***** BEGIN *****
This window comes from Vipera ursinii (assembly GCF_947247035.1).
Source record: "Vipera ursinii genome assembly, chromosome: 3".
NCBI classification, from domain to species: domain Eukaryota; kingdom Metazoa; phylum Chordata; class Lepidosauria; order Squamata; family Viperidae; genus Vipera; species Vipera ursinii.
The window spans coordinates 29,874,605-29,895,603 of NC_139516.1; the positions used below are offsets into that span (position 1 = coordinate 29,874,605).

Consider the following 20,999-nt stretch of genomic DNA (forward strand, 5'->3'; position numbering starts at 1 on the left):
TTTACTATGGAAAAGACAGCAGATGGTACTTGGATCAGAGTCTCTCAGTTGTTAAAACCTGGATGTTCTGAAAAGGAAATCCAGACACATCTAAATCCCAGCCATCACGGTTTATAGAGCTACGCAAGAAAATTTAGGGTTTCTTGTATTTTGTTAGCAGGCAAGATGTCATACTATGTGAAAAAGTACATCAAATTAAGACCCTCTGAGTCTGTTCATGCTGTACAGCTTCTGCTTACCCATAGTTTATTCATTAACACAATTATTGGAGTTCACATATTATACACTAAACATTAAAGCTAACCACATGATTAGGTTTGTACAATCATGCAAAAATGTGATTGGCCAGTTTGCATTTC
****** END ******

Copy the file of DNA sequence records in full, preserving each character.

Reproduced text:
This window comes from Vipera ursinii (assembly GCF_947247035.1).
Source record: "Vipera ursinii genome assembly, chromosome: 3".
NCBI classification, from domain to species: domain Eukaryota; kingdom Metazoa; phylum Chordata; class Lepidosauria; order Squamata; family Viperidae; genus Vipera; species Vipera ursinii.
The window spans coordinates 29,874,605-29,895,603 of NC_139516.1; the positions used below are offsets into that span (position 1 = coordinate 29,874,605).

Consider the following 20,999-nt stretch of genomic DNA (forward strand, 5'->3'; position numbering starts at 1 on the left):
TTTACTATGGAAAAGACAGCAGATGGTACTTGGATCAGAGTCTCTCAGTTGTTAAAACCTGGATGTTCTGAAAAGGAAATCCAGACACATCTAAATCCCAGCCATCACGGTTTATAGAGCTACGCAAGAAAATTTAGGGTTTCTTGTATTTTGTTAGCAGGCAAGATGTCATACTATGTGAAAAAGTACATCAAATTAAGACCCTCTGAGTCTGTTCATGCTGTACAGCTTCTGCTTACCCATAGTTTATTCATTAACACAATTATTGGAGTTCACATATTATACACTAAACATTAAAGCTAACCACATGATTAGGTTTGTACAATCATGCAAAAATGTGATTGGCCAGTTTGCATTTC